by David L. Meister . . .

Pete and Will Anderson’s return to New York was further evidence that New York’s music scene is back.  The Andersons returned to Symphony Space for two shows on Saturday, November 6, uniquely blending big band standards with intimate arrangements, this time those of Tommy and Jimmy Dorsey, offering the packed house an evening of relaxing, high quality entertainment.

These twin virtuosos of reed instruments were backed by a traditional three-piece rhythm section, and also trumpet and trombone, adding a brassy edge, previously lacking in their NYC performances.  There were only a few vocals, but they came from Vince Giordano, a headliner in his own right.

The sixteen numbers ranged from well-known (“Swanee”), to more obscure (“Swing That Music”), and from up-beat (
“Flight of the Bumblebee”) to mellow (“I’m Getting Sentimental Over You”).

Pete and Will are Julliard-trained students of the Swing era, who go beyond playing classic music, presenting video clips between numbers.  Other artists offer patter about themselves; The Andersons prefer to focus on legends, offering diverse footage of the brothers Dorsey, from technicolor movies to black and white TV.  Will also spoke of the history of the brothers’ rivalries and collaborations, to great effect, while avoiding irrelevant minutiae (Tommy’s pioneering use of strings, example). My two uninitiated companions loved the music, but also lauded this unique “history lesson”. 

But music was the appeal, make no mistake about it, and The Andersons made no mistakes that evening.  Pete’s brilliant arrangements for the septet capture the melodies, rhythms, and excitement of Swing Era classics, originally made memorable by 18 or more musicians.  The audience appreciated long-loved standards of “On the Sunny Side of the Street” or “Tangerine,” responding to their familiar strains, now blended with new elements and harmonies.  The twins’ respect for their sources was also manifest by slides indicating the song, composer, and original arranger.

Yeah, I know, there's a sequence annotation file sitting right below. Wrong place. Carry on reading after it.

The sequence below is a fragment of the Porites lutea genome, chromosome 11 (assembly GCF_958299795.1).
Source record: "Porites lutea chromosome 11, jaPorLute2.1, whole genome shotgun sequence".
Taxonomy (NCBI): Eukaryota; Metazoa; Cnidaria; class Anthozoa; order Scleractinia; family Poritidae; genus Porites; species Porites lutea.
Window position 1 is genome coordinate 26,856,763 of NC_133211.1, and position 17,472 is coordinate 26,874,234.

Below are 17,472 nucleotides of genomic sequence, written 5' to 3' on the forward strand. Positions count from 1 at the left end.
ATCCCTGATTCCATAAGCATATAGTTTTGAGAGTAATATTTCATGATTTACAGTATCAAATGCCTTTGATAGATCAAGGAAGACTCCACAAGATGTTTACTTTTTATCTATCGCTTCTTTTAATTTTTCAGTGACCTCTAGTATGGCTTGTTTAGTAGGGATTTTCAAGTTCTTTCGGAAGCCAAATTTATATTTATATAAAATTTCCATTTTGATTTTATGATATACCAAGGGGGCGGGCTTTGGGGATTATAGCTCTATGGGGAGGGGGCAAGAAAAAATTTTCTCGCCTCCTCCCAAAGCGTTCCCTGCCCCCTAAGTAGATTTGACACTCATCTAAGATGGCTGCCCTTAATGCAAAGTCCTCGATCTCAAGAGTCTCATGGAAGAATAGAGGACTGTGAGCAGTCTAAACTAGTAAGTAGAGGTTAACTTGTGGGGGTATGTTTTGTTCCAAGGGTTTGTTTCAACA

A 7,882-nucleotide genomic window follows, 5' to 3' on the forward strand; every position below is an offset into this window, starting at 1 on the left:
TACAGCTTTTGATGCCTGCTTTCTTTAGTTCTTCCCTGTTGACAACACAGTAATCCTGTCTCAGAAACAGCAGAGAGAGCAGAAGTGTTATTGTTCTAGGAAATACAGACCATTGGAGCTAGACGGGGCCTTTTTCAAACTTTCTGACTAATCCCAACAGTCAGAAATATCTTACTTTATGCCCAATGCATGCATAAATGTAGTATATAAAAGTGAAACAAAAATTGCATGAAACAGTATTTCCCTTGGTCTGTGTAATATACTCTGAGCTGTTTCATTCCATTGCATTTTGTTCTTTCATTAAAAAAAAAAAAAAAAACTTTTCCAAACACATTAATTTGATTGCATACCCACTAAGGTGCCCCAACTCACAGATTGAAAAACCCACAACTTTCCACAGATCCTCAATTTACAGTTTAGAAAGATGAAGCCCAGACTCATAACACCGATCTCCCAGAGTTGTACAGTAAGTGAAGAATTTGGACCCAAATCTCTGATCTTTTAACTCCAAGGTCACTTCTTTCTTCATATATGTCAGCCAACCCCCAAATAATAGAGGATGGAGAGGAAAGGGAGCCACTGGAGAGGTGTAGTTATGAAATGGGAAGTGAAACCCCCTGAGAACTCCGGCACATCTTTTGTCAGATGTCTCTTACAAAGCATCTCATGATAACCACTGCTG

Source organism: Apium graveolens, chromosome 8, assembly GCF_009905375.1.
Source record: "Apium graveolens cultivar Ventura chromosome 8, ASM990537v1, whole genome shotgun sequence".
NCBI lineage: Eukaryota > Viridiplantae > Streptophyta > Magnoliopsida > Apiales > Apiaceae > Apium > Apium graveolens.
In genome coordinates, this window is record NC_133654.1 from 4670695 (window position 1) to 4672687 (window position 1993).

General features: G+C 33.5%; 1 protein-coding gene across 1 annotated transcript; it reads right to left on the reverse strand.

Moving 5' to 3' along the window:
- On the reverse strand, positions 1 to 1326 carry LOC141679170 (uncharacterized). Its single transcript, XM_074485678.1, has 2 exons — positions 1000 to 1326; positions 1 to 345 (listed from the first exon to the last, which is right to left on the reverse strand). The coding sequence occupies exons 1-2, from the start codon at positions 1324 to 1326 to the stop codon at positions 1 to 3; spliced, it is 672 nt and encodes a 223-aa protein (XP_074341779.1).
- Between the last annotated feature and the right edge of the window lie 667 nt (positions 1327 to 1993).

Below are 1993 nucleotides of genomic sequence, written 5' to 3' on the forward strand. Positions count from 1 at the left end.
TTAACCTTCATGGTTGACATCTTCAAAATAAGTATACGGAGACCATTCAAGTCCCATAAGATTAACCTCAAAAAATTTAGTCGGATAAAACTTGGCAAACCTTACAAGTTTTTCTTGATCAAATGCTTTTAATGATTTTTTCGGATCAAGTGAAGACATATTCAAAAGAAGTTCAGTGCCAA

Will and Pete alternated leads—using seven different instruments—and shared solos with gifted bandmates.  Vince Giordano is a headliner, and surely the only musician who comes to gigs bringing a standing bass, tuba and bass sax (think of his fun looking for a cab!).  He also sung on occasion, echoing the era when musicians sang (Tex Beneke singing Kalmazoo with Glenn Miller’s band comes to mind).  This show would have benefitted by the addition of a true vocalist, but Giordano’s contributions were fine, and, since the twins rented Symphony Space—going at financial risk themselves—one shouldn’t fault them for investing in musicians rather than singers.

The other members of the septet included Joe Boga, playing a hot trumpet.  Before electric guitars started to dominate pop music in the ‘60’s, trumpet was a featured instrument in many big bands; adding the instrument to The Andersons’ traditional lineup made an enormous difference.  The sweet sounds of a clarinet’s glissades were challenged in the past to replicate the bite of brass, and Boga delivered, particularly when he reached for the high notes.  (Surprisingly, on “Well Git It,” the original Sy Oliver arrangement called for two trumpets during the ride-out, but Pete’s arrangement paired trumpet with trombone, rather than with the higher notes of a clarinet.)

 Trombone was played by Robert Edwards; Jeb Patton was on piano; and the drummer was Alex Raderman.  All three sparkled, and the twins provided plenty of opportunity to showcase each.

The Andersons have traditionally offered accessible jazz, driven by melodies of the ‘30’s and ‘40’s, and their mixed-media presentations are infectious (even for the vaccinated!).  Those signature insights elevate a show that’s damn good without them, but come on, who knew “Marie” was written by Irving Berlin?! 

The twins will be back at Symphony Space to perform A Jazzy Christmas, with two shows on December 18th, featuring the singer Molly Ryan, and Chuck Redd, on drums and vibraphone.  I can’t wait to see how they’ll treat Santa and his elves.